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Fashion crisis hits developing world, says Social Justice Ireland

By Ann Marie Foley - 06 May, 2020

While there are financial challenges for brands and retailers, they have a responsibility to manage the crisis properly, honour obligations to suppliers and look after garment workers in the developing world.

A drop in demand for fashion as a result of COVID-19 restrictions has caused a crisis in the developing world where clothes are made.

Garment workers, who already work for low wages in poor conditions, have been sacked. With little or no social protection, this loss of income is devastating for these workers and their families.

This is according to Social Justice Ireland (SJI), which stated that while there are financial challenges for brands and retailers, they have a responsibility to manage the crisis properly, honour obligations to suppliers and look after garment workers.

SJI highlighted that many brands and retailers have responded to the crisis by cancelling (or “holding”) orders, or by demanding retroactive price reductions for goods already in production or completed and ready to ship. In some cases, brands have demanded large rebates, even on orders already in transit.

“The pandemic will expose afresh the depth of the inequalities between countries. In the midst of all that we are going through in the developed world, it can be easy to forget that there are many people who are in a far worse situation,” stated SJI.

It has called on people to consider these issues as they decide where to shop and which brands they buy.

“Through our interactions with many firms and companies, we have a role to play in supporting principled action and punishing unethical behaviour,” stated SJI.

The garment industry accounts for more than 80 per cent of Bangladesh’s exports and is a cornerstone of the economy, SJI pointed out. Over 1,100 factories there have reported cancellations of orders worth more than $3 billion, directly impacting the lives of 2.2 million workers and their families, and 56 per cent of Bangladeshi garment workers are women aged 18 to 25.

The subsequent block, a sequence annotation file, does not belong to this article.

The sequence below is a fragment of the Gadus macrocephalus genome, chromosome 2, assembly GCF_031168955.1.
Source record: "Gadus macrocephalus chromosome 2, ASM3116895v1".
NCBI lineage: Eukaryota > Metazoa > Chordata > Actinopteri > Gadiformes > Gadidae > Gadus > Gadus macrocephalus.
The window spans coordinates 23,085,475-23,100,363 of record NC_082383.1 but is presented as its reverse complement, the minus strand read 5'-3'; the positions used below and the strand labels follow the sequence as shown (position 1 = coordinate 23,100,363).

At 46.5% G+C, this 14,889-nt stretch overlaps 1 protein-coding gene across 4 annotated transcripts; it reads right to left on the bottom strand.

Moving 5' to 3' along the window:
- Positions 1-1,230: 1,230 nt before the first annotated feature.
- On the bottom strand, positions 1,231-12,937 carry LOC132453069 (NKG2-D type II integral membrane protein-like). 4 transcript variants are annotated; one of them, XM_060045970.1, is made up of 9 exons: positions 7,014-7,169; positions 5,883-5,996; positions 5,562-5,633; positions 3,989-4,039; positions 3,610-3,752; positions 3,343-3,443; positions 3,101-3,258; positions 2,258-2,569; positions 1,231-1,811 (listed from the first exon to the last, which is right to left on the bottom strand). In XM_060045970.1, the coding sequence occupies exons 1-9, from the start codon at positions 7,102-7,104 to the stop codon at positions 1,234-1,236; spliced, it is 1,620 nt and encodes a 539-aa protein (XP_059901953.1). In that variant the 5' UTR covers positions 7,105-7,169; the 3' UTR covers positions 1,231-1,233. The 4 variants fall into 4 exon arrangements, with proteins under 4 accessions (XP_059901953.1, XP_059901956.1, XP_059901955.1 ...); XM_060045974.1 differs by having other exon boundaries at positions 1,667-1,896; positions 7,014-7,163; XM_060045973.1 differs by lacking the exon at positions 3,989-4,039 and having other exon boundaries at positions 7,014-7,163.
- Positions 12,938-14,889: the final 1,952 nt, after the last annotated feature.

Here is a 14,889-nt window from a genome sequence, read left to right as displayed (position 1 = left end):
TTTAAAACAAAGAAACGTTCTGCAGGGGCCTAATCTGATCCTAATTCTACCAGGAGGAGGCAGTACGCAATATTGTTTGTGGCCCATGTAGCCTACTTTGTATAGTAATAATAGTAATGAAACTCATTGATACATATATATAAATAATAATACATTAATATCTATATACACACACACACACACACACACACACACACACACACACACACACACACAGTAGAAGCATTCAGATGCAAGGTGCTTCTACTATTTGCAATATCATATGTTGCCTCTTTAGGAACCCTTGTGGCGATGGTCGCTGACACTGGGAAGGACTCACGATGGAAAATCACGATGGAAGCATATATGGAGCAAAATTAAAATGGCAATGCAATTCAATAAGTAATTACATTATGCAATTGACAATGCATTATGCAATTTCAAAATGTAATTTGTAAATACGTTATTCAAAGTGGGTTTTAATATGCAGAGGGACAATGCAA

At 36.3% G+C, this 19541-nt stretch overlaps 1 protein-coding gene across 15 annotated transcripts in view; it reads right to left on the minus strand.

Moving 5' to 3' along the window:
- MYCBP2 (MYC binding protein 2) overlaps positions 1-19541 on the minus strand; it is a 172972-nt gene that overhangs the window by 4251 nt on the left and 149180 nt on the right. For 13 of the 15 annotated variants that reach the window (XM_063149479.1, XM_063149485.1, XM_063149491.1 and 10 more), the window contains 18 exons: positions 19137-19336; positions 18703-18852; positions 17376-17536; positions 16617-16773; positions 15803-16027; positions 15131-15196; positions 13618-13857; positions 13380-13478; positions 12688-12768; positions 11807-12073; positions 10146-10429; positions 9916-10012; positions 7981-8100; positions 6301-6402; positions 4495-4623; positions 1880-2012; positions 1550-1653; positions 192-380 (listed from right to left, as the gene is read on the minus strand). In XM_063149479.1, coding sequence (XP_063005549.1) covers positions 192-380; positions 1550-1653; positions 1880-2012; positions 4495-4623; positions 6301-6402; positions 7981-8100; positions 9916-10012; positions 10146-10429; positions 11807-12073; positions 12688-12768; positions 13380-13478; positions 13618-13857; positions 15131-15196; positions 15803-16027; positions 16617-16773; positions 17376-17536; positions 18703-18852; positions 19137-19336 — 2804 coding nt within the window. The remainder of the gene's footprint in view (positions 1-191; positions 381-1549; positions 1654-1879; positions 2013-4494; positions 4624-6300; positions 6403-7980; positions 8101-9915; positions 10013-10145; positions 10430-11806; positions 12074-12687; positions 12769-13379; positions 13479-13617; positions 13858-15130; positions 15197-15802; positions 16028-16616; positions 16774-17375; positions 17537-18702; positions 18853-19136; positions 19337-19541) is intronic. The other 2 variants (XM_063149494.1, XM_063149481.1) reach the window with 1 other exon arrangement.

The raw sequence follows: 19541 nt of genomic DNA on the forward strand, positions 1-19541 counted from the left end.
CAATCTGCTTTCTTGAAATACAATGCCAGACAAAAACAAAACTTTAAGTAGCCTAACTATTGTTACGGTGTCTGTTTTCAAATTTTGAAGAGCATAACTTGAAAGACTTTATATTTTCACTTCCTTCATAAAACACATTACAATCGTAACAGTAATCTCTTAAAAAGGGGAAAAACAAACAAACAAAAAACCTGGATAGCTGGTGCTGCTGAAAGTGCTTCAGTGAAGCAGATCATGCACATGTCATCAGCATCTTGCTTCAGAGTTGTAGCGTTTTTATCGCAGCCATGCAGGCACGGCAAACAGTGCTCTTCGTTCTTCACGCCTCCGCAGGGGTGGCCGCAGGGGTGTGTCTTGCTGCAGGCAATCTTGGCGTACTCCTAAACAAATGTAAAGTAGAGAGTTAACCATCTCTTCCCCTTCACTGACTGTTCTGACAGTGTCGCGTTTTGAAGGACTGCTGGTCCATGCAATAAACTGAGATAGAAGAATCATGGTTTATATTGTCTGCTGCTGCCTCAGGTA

“The globalised nature of the world in which we live and the structural disparities within it will unfortunately ensure that it is the world’s poorest who suffer most from the coronavirus outbreak,” stated SJI.

For those interested in finding out more about which fashion brands are ethical, SJI points to the Workers Rights Consortium, in association with the Center for Global Workers’ Rights at Pennsylvania State University, which are monitoring and reporting on the positions of leading corporations. They have a tracker which will help monitor the situation as it unfolds.

Oxfam Ireland also highlighted this issue with its Dignity Not Destitution report published a month ago on 9 April 2020 and in an International Worker’s Day (1 May) statement.

Oxfam stated that Bangladesh’s exports of clothes account for 5 per cent of the global garment trade. This industry depends on Bangladesh’s young and cheap workforce, and 9 out of 10 of these workers live in poverty, earning an average salary of €24 a week or €4 a day, with some earning as little as €3 a day. They all live and work in close proximity, which will pose a major difficulty for maintaining physical distancing as COVID-19 spreads.

Currently, 2 per cent of the retail price of a typical garment goes to the people who make them. Oxfam has a Living Wage campaign and has been working with partners, including the Bangladesh Centre for Workers Solidarity and the Bangladesh Institute for Labour Studies, to help gain decent employment, safe workplaces, a living wage and social protection.

In relation to workers in the informal economy globally, including those in clothing factories, on International Worker’s Day Oxfam Ireland called on governments worldwide to mobilise as never before to support poorer countries with their COVID-19 response and prevent global economic collapse.

“Across the world, millions of workers are being sent home as businesses close and supply lines dry up as a result of COVID-19. Informal work accounts for 90 per cent of employment in low-income countries,” said Jim Clarken, Chief Executive, Oxfam Ireland.

He added that the choices being made now and in the coming months will have “profound implications”.

He stated: “They can lay the foundations for a more equal and sustainable world, or they can accelerate and perpetuate the inequalities and injustices this crisis has made all the more evident. For the world’s poorest and most vulnerable, it’s vital we choose the former.”

Oxfam welcomed the International Labour Organisation’s call for economic reactivation, with stronger employment policies and protections, better resourced social protection systems and investment in universal services such as health and education to help rebuild economies.

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